In Baldacci's deeply moving debut novel, a woman with multiple sclerosis faces a new journey fraught with wrenching pain, enduring wisdom, and authentic joy.
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- 6.00(w) x 9.00(h) x 0.94(d)
- Age Range:
- 13 Years
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A Sundog Moment
By Sharon Baldacci
Warner FaithCopyright © 2004 Sharon Baldacci
All right reserved.
Chapter OneThe dance floor was crowded with tuxedos and sparkling evening gowns, creating a breathing, living organism of excitement; it was New Year's Eve at the large corporate building that housed Whittaker Industries, and the collective ensemble glittered like a bevy of Christmas gifts waiting to be handed out.
Leaning against the rail of a balcony overlooking the party was a stunningly beautiful woman, Elizabeth Whittaker, who wore a seductive black evening gown. A hint of a smile adorned her face as she felt the enthusiasm and energy generated from the people down below. A man in a tuxedo inched close behind her.
"Dance with me," he commanded, putting a hand on her arm. She moved slightly away, her eyebrows rising disdainfully. "I'll have you know, I'm a married woman."
His smile deepened. "Believe me, I love married women," he assured her, "especially-"
Her interruption was curt. "I'm sure you do. I'm sure you have several silly married women just dangling, thinking you have eyes only for them."
"No"-he held up a hand-"I was only going to say that I especially love ..." He looked hard at her.
She waited, watching him before she finally prompted impatiently, "And what do you especially love?"
"Not what, who," he corrected. Her eyes narrowed as she drummed herfingers against the top of the rail. Finally, she sighed. "And whom do you especially love?"
"The woman I'm married to," he murmured, seeing a reluctant smile start to glimmer in her eyes. He leaned closer, but she twisted away so she could look straight at him for a long moment. Then, just as quickly, she pulled his head down to whisper directly into his ear.
"Scoundrel!" The voice was throaty and sensual and made his knees weak. Then her lips fastened on his for a kiss so loving and deep it made him slightly dizzy.
Below them, a small orchestra lifted instruments in a fluid motion on the conductor's cue and began playing; within moments the room was filled with a dazzling array of movements flowing with the timeless rhythm of the waltz.
"Dance with me?" She smiled, dazzling him all over again.
"Whatever you want, you've got it," he said helplessly. Hand in hand, they ran lightly down the stairs.
Once they swept into the crowd, it wasn't long before everyone began voluntarily moving back to watch the grace and grandeur of this special couple, a man and a woman who had adoring eyes only for each other.
Their movements intimately in tune, Michael and Elizabeth Whittaker were so enchanted by the beauty of the music and each other, they had no idea they were the only ones left on the floor. They were the center of attention, but had no clue until the dance ended and spontaneous applause erupted. Startled, they looked around, bewildered.
He merely laughed with pleasure, while Elizabeth's hand flew to her face. Still holding hands with his wife, Michael ducked into one of the hallways to escape, wanting some privacy. Elizabeth's face was pink; she had totally forgotten she was in a public place. How could she still feel like a newlywed after being married to this man for so many years? Michael's face beamed.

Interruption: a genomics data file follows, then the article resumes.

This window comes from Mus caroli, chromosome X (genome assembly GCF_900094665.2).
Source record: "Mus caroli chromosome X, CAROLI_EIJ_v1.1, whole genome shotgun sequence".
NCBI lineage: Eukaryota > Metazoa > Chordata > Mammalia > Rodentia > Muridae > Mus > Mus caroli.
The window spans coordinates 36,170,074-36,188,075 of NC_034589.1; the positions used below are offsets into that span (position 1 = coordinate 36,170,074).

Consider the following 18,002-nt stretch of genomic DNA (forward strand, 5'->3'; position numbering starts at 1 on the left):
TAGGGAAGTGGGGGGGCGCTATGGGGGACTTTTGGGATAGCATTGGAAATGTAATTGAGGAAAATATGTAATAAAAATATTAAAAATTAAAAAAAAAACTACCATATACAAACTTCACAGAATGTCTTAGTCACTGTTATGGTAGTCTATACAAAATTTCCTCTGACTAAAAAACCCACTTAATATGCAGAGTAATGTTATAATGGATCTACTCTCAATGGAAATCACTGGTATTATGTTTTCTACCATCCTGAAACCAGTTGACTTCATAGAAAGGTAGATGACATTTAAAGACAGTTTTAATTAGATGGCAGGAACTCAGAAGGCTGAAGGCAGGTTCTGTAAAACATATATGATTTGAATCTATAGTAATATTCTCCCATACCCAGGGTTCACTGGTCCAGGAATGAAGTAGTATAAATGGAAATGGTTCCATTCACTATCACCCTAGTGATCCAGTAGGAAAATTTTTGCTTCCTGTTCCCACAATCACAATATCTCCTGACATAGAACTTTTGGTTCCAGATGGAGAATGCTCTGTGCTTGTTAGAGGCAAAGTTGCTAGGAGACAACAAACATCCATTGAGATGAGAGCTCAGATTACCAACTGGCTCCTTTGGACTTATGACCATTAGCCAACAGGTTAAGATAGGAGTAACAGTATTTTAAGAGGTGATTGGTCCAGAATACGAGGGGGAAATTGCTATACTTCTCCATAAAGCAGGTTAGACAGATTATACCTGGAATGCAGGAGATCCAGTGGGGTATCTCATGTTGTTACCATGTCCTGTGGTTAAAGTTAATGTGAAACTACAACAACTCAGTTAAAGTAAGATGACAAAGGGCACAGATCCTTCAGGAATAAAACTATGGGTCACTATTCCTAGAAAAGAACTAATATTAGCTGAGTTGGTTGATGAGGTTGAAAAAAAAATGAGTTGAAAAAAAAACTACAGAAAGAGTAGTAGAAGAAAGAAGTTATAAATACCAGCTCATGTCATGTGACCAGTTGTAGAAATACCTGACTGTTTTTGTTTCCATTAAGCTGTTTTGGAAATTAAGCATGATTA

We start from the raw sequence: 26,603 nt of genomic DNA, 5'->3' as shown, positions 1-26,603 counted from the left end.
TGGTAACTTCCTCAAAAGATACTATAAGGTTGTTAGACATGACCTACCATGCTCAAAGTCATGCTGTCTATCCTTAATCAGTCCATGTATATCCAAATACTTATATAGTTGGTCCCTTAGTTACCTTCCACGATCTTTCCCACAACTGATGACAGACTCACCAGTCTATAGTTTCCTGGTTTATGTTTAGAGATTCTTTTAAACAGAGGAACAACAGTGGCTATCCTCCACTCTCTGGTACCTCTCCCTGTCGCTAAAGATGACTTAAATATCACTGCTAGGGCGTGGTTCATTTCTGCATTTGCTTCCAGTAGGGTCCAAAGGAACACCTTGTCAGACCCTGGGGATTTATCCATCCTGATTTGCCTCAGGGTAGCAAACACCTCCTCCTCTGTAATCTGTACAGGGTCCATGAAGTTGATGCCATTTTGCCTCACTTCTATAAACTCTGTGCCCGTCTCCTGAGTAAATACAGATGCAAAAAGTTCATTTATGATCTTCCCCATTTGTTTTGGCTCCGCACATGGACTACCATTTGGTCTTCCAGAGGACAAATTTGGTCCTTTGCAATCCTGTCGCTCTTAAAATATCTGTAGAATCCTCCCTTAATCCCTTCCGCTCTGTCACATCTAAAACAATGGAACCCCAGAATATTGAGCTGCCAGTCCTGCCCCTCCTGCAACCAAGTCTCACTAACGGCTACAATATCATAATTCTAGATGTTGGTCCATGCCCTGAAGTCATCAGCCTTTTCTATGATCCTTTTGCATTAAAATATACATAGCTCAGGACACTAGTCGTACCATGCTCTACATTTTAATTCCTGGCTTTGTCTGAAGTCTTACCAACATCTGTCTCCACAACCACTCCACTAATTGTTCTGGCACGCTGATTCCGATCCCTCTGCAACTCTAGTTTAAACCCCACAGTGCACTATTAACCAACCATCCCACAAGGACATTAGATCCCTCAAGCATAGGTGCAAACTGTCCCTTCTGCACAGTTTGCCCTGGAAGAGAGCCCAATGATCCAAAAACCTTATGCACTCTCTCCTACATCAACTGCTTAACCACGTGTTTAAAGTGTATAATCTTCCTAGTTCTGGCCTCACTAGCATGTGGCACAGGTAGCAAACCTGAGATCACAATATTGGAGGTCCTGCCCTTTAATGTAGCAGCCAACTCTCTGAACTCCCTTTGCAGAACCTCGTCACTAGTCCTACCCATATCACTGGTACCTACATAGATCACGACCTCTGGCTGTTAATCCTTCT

He was consumed with the pleasure of knowing he was exactly where he wanted to be with precisely the right person. Life was good, so very, very good. Still laughing, he led the way into his empty office.
The door was soon firmly shut and locked.
Elizabeth, now relaxing, smiled back at Michael, knowing there was no place in this world she would rather be than here, with her very foolish husband. Her color deepened at the way he was looking at her. He loved it that after so many years of marriage she was still vulnerable enough to blush.
"I love you, Mrs. Whittaker," he said softly, holding her closer and closer. She held up a hand against his chest.
"And I think ...," she whispered, looking at him and then dropping her eyes to his mouth.
"You think?" he asked, doing the same.
"Yes, I think I might be able to ..." She breathed deeply as he pulled her closer.
"You might be able to ...," he prompted, kissing her forehead.
"To say ...," she whispered, her voice low, her breathing shallow.
"Say ..." He leaned closer, breathing in her fragrance.
"The same thing," she finally breathed, closing her eyes, ready to lose herself in him. He suddenly stopped moving, which was enough to cause her eyes to fly open and see dark eyes brimming with laughter.
"You love Mrs. Whittaker, too?"
She blinked and threw back her head in laughter, then they held on to each other as they both dissolved into giggles.
"You wretch; you are a wretch," she gasped, "and I intend to go home-" Her last word was cut off in a definitive kiss that went on and on ... then there was no more conversation. Their bodies swiftly folded into each other, enjoying a familiar and exciting duet of touching and kissing ...
The small rattle of a hospital door jerked Michael awake, the dream that was a memory shattered like glass breaking. Quickly he looked toward the bed. No movement. Good. God knows she needs to rest.
He quietly met the doctor right inside the room. Michael motioned toward the hall and they didn't speak until the door was firmly closed behind them.
"Well?" The question was stark, asked roughly by a man sandwiched between a myriad of dreadful possibilities. Michael already knew a stroke, the first suspected cause, had mercifully been ruled out. He could barely breathe waiting for the news.
Records in hand, the doctor walked over and sat down on a nearby padded bench. He hit with the good news first. "It's not a brain tumor as we feared, Michael."
"Thank God." Limp with relief, he sagged against the wall, his eyes closing briefly. Nothing, he was sure, could be worse than that suspicion.